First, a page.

Appraisals

Getting a mortgage to pay for your new apartment? Bring on the appraisal! The bank or lender will require this crucial step before they commit to offering you a loan.

Does the Appraiser work for you?

No. You cover the cost of the appraisal, but they’re really acting as an impartial third party for the bank. The bank or lender wants to make sure that they’re making a smart decision by lending to you. If you default on the loan, the lender takes possession of the unit and sells it. Should this situation occur, the lender wants to make sure that they will make their money back.

Appraisers must pass certification and are licensed through the state. They tour the property, note interior and exterior points that will factor into valuation, may take photos, look at the amenities in the building, and consider comps. They do all of this to appraise the real world value of the property.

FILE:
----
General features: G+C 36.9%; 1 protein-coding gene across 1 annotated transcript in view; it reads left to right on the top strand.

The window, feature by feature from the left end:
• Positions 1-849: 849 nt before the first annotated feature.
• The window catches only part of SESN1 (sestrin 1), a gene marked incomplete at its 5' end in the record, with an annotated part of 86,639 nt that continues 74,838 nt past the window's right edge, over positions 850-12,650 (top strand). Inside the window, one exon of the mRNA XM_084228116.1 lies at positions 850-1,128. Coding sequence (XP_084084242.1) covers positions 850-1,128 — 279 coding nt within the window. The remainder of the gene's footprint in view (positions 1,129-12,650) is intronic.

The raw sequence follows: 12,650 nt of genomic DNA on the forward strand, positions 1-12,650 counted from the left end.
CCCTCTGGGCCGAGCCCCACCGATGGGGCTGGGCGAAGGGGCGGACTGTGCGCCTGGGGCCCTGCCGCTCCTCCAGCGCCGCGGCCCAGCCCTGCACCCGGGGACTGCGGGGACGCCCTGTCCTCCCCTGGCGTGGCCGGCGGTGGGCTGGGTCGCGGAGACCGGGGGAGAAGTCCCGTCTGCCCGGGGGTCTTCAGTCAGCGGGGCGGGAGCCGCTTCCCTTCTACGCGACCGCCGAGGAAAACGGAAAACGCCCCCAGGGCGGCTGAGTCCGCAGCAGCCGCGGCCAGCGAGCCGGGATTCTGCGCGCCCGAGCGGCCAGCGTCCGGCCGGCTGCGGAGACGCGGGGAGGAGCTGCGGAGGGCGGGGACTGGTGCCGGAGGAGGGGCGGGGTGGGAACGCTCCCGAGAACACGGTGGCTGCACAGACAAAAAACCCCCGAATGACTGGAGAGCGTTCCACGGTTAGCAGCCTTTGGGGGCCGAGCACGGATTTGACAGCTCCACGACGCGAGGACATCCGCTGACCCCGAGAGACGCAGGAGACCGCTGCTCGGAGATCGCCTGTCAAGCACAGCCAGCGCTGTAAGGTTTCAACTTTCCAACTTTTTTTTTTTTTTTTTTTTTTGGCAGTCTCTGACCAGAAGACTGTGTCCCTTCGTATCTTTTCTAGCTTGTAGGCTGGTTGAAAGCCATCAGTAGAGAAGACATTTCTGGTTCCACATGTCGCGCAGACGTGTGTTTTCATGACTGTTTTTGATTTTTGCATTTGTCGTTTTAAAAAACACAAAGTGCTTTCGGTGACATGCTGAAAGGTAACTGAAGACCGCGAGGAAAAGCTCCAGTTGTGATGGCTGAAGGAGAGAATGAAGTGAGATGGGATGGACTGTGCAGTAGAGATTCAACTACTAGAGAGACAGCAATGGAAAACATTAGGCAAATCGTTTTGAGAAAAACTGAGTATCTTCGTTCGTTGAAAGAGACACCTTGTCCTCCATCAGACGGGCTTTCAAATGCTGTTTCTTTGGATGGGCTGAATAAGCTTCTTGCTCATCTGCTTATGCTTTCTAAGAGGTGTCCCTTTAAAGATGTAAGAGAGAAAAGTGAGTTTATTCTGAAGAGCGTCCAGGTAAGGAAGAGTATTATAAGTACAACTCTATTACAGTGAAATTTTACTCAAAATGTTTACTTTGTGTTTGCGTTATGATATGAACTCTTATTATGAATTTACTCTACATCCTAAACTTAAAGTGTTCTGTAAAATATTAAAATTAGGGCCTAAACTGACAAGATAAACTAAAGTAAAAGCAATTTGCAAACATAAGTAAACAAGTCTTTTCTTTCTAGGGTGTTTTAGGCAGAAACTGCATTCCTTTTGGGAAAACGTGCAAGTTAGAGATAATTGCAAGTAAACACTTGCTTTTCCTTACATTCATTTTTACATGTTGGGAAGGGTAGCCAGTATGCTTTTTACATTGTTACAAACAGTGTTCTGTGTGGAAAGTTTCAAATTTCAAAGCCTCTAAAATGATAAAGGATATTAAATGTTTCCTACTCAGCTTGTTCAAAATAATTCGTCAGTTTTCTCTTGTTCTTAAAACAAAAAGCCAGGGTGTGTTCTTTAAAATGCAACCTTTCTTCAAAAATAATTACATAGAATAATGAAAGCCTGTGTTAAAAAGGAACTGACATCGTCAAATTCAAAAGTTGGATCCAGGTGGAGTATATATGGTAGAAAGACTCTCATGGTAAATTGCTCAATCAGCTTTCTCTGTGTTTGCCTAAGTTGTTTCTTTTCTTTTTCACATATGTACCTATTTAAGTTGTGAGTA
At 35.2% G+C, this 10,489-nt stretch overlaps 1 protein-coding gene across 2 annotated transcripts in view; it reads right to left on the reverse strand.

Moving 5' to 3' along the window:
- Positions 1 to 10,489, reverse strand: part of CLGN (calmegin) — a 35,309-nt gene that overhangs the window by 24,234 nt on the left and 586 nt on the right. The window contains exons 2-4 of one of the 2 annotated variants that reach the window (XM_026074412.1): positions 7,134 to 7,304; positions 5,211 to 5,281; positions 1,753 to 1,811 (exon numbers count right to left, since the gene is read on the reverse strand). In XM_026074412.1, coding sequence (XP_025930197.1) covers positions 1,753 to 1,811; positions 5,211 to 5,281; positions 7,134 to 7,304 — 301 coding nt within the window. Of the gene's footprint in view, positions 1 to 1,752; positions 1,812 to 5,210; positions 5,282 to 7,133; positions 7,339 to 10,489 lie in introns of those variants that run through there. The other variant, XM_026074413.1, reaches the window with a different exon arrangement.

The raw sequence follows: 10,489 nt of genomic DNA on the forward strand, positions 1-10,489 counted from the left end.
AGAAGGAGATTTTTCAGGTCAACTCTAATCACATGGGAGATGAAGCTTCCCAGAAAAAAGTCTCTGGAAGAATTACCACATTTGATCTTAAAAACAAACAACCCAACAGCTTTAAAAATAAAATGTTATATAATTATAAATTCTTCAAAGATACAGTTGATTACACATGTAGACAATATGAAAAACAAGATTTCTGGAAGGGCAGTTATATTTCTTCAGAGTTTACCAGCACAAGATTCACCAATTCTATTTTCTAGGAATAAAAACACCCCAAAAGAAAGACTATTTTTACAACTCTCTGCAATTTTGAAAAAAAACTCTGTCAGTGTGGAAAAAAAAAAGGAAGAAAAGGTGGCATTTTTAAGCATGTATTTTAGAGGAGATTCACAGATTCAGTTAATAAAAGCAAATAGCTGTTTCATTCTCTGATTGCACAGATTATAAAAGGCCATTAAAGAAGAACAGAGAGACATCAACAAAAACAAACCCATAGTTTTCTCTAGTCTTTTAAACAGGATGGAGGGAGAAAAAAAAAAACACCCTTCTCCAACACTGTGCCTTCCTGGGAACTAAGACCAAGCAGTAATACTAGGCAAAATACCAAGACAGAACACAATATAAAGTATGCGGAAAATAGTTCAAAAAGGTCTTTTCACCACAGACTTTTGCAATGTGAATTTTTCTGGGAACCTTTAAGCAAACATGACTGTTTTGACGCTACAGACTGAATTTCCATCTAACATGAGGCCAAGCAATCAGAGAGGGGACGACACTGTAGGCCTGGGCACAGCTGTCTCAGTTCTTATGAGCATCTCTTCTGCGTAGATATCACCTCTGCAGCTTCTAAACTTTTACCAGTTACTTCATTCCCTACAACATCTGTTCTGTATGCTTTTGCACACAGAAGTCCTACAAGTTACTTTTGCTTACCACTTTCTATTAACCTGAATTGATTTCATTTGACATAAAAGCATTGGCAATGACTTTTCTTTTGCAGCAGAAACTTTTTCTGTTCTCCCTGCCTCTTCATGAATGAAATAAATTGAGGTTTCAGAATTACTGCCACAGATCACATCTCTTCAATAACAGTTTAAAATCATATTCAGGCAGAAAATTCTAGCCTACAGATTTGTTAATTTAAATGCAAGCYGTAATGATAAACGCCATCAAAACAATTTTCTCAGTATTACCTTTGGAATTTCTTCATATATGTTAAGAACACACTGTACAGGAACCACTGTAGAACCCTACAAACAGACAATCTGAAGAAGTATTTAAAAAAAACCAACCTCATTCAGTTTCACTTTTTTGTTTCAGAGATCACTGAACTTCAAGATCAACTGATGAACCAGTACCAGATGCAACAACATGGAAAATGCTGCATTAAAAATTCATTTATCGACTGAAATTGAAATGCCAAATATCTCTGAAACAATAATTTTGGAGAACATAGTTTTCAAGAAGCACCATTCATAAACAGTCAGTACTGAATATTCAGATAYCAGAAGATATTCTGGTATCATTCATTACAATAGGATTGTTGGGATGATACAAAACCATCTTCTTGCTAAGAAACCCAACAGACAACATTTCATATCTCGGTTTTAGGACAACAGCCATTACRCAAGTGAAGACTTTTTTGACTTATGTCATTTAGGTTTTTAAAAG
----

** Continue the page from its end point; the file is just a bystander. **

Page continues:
Remember when we talked about finding comps? All of those points that go into finding a good comp—location within the neighborhood and building, layout, type of building, furnishings, monthly costs, etc.—are going to help an appraiser figure out the value.

The appraiser doesn’t have any skin in the game themselves—they’re offering a neutral third-party opinion on what the property is worth.

HELP! I'm not happy with the Appraisal!

If you feel that an appraiser has really missed the mark, perhaps due to not knowing the area, you have a couple courses of action.

  1. Contact the lender and request a second appraisal. The lender won’t toss the first appraisal, but they may entertain a second go at it and factor both into the decision. But remember—the buyer pays for the appraisal fees.
  2. Find a different lender and try again. This can be tough, but sometimes starting fresh is worth it.